NEEDS TO ARM TAIWAN (Extension of Remarks - June 22, 2000)
BOB BARR in the House of Representatives (6/22/00)
THE AUGUSTA CHRONICLE, JUNE 12, 2000]
story broke in the Taiwan press on May 25: The Communist
Chinese military started live-fire artillery exercises for
six days near the closest output maintained by the free
Chinese, who recently inaugurated a new president who adheres
to pro-free enterprise, anti-Communist policies.
does the Clinton administration do? Next to nothing.
same week, an unnamed top Clinton official with the National
Security Council even said it was a mistake for the United
States to issue a visa to new President Chen Chui-bian's
predecessor so he could attend a reunion at his U.S. alma
mater. Just before that insulting declaration, the Clinton
administration decided against selling four Aegis destroyers
to Taiwan . (It did, however, approve the sale of long-ranger
radar designed to detect missile launches.)
if the anti-Communist island can't defend itself, radar
doesn't do much except perhaps tell them to duck. What Taiwan's
tough-but-small military needs are missiles of their own
to scare off the mainland from any attack.
to a recent classified Pentagon report leaked to the Washington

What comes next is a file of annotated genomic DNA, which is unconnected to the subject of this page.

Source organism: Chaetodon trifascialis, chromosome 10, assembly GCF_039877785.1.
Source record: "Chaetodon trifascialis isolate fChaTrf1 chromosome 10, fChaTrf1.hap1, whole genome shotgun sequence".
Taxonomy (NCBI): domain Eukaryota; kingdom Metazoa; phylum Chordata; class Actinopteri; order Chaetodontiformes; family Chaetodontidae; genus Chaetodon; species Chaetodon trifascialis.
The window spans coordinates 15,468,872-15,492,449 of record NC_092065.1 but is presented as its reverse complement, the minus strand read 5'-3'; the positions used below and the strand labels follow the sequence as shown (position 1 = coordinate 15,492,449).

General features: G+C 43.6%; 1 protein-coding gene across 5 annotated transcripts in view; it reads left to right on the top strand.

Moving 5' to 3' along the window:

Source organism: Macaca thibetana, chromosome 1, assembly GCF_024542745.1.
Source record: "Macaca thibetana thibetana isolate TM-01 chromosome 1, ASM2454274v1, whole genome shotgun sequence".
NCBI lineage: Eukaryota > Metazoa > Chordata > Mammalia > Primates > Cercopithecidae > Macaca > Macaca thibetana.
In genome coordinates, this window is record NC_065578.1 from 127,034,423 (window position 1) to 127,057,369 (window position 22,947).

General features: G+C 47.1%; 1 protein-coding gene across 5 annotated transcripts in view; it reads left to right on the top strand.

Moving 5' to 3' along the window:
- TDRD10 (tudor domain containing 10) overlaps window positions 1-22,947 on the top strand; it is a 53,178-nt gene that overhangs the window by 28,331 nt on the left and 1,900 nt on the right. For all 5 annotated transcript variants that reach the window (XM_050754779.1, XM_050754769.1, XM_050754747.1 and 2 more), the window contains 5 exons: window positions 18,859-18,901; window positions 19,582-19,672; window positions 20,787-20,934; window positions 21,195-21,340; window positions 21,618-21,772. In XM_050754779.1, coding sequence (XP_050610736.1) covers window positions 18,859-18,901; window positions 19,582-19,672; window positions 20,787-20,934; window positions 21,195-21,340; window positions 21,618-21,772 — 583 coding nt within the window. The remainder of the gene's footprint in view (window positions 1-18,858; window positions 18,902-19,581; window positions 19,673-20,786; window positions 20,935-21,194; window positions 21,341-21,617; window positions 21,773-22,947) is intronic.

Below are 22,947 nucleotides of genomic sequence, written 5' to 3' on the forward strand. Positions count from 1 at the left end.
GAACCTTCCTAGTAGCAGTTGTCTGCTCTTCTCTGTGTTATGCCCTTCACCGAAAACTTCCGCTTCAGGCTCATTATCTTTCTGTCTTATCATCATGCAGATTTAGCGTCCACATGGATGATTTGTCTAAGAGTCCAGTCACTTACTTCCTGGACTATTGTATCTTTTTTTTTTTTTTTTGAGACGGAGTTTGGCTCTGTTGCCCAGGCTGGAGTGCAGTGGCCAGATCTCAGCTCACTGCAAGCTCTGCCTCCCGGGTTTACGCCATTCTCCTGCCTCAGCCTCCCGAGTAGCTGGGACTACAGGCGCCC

Post, Taiwan is far more vulnerable to invasion from the
Communist Beijing government than was previously known.
The island's military technology has fallen behind Beijing's,
particularly in the area of defending itself from air and
the May 20 inauguration of Chen, and his appointment of
a hard-line anti-Communist from the previous ruling party
as defense minister, the Red Chinese military has been rattling
its saber even more frequently. Yet President Clinton is
still reluctant to sell military equipment to the island.
reluctance, and the administration's pro-Beijing slant,
is thankfully drawing the attention of Congress, which is
naturally concerned that the 1979 Taiwan Relations Act is
being ignored. That legislation requires that all arms-sale
decisions must be based solely on Taiwan's defense needs.
light of the Pentagon report and current Chinese military
provocations, those defense needs have never been greater.
bipartisan block in Congress has drawn up new legislation,
the Taiwan Security Enhancement Act. Among other things,
this legislation would order the executive branch to explain
whenever it rejects, postpones or changes a military request
from Taiwan .
bill was introduced because key lawmakers of both parties
value the island as a loyal ally and key trading partner.
Taiwan deserves entry into the World Trade Organization,
as does Mainland China, especially since Taiwan is free,
open, and democratic.
can Americans who live in a country that is the self-proclaimed
`leader of the free world' ever abandon a free country to
dictatorship? At the very least, the people's representatives
in the legislative branch of our government can hold the
executive branch to account when it comes to defensive armaments